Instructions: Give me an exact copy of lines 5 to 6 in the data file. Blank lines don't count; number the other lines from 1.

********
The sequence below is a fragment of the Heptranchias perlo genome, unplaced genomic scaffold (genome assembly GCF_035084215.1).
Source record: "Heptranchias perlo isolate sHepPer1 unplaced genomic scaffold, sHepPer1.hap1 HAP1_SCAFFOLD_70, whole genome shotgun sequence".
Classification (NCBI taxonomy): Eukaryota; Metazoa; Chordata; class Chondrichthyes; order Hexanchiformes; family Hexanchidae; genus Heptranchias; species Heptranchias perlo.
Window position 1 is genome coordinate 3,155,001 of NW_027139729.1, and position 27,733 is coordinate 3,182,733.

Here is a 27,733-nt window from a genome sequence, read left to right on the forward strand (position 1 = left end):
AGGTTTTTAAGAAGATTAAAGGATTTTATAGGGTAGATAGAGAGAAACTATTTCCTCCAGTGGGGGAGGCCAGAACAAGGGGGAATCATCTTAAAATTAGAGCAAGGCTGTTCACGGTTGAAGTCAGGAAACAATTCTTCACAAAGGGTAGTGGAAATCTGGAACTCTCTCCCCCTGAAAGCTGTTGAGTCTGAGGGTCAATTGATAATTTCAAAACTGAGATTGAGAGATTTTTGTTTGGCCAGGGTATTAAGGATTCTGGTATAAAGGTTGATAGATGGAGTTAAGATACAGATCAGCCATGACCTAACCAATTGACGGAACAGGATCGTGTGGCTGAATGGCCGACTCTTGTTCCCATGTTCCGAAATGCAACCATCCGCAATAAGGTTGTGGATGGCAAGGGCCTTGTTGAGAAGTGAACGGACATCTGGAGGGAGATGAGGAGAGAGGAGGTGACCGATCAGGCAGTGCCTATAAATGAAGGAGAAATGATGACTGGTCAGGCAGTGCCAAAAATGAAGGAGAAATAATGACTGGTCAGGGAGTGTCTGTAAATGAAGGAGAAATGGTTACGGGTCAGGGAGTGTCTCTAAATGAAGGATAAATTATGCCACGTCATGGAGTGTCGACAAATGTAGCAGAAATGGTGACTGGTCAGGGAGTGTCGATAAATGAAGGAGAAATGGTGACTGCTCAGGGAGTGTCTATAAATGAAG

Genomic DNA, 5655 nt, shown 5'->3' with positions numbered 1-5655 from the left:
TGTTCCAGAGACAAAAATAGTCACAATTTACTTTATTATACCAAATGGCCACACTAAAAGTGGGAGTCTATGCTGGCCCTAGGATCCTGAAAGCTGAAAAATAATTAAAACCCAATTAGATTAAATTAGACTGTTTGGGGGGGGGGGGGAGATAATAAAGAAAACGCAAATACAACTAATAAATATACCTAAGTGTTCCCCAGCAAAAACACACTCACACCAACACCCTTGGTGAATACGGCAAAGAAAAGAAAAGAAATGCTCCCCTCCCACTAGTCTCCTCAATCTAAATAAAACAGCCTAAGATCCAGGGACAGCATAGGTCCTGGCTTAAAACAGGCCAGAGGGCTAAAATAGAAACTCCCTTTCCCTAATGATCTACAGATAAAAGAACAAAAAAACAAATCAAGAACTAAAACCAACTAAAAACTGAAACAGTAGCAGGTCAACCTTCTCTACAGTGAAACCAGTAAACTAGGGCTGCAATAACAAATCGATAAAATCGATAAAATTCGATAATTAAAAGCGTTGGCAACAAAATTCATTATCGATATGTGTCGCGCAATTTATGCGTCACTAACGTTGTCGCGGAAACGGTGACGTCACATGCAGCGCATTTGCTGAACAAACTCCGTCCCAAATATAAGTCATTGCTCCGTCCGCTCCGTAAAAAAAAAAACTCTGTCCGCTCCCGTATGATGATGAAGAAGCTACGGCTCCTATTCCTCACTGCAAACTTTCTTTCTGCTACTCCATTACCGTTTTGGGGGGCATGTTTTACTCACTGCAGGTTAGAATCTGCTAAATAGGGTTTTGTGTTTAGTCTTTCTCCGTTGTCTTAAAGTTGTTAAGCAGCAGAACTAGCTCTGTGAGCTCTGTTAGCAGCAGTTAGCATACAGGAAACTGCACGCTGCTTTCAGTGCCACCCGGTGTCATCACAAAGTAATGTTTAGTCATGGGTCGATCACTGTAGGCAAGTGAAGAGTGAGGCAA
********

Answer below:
Here is a 27,733-nt window from a genome sequence, read left to right on the forward strand (position 1 = left end):
AGGTTTTTAAGAAGATTAAAGGATTTTATAGGGTAGATAGAGAGAAACTATTTCCTCCAGTGGGGGAGGCCAGAACAAGGGGGAATCATCTTAAAATTAGAGCAAGGCTGTTCACGGTTGAAGTCAGGAAACAATTCTTCACAAAGGGTAGTGGAAATCTGGAACTCTCTCCCCCTGAAAGCTGTTGAGTCTGAGGGTCAATTGATAATTTCAAAACTGAGATTGAGAGATTTTTGTTTGGCCAGGGTATTAAGGATTCTGGTATAAAGGTTGATAGATGGAGTTAAGATACAGATCAGCCATGACCTAACCAATTGACGGAACAGGATCGTGTGGCTGAATGGCCGACTCTTGTTCCCATGTTCCGAAATGCAACCATCCGCAATAAGGTTGTGGATGGCAAGGGCCTTGTTGAGAAGTGAACGGACATCTGGAGGGAGATGAGGAGAGAGGAGGTGACCGATCAGGCAGTGCCTATAAATGAAGGAGAAATGATGACTGGTCAGGCAGTGCCAAAAATGAAGGAGAAATAATGACTGGTCAGGGAGTGTCTGTAAATGAAGGAGAAATGGTTACGGGTCAGGGAGTGTCTCTAAATGAAGGATAAATTATGCCACGTCATGGAGTGTCGACAAATGTAGCAGAAATGGTGACTGGTCAGGGAGTGTCGATAAATGAAGGAGAAATGGTGACTGCTCAGGGAGTGTCTATAAATGAAG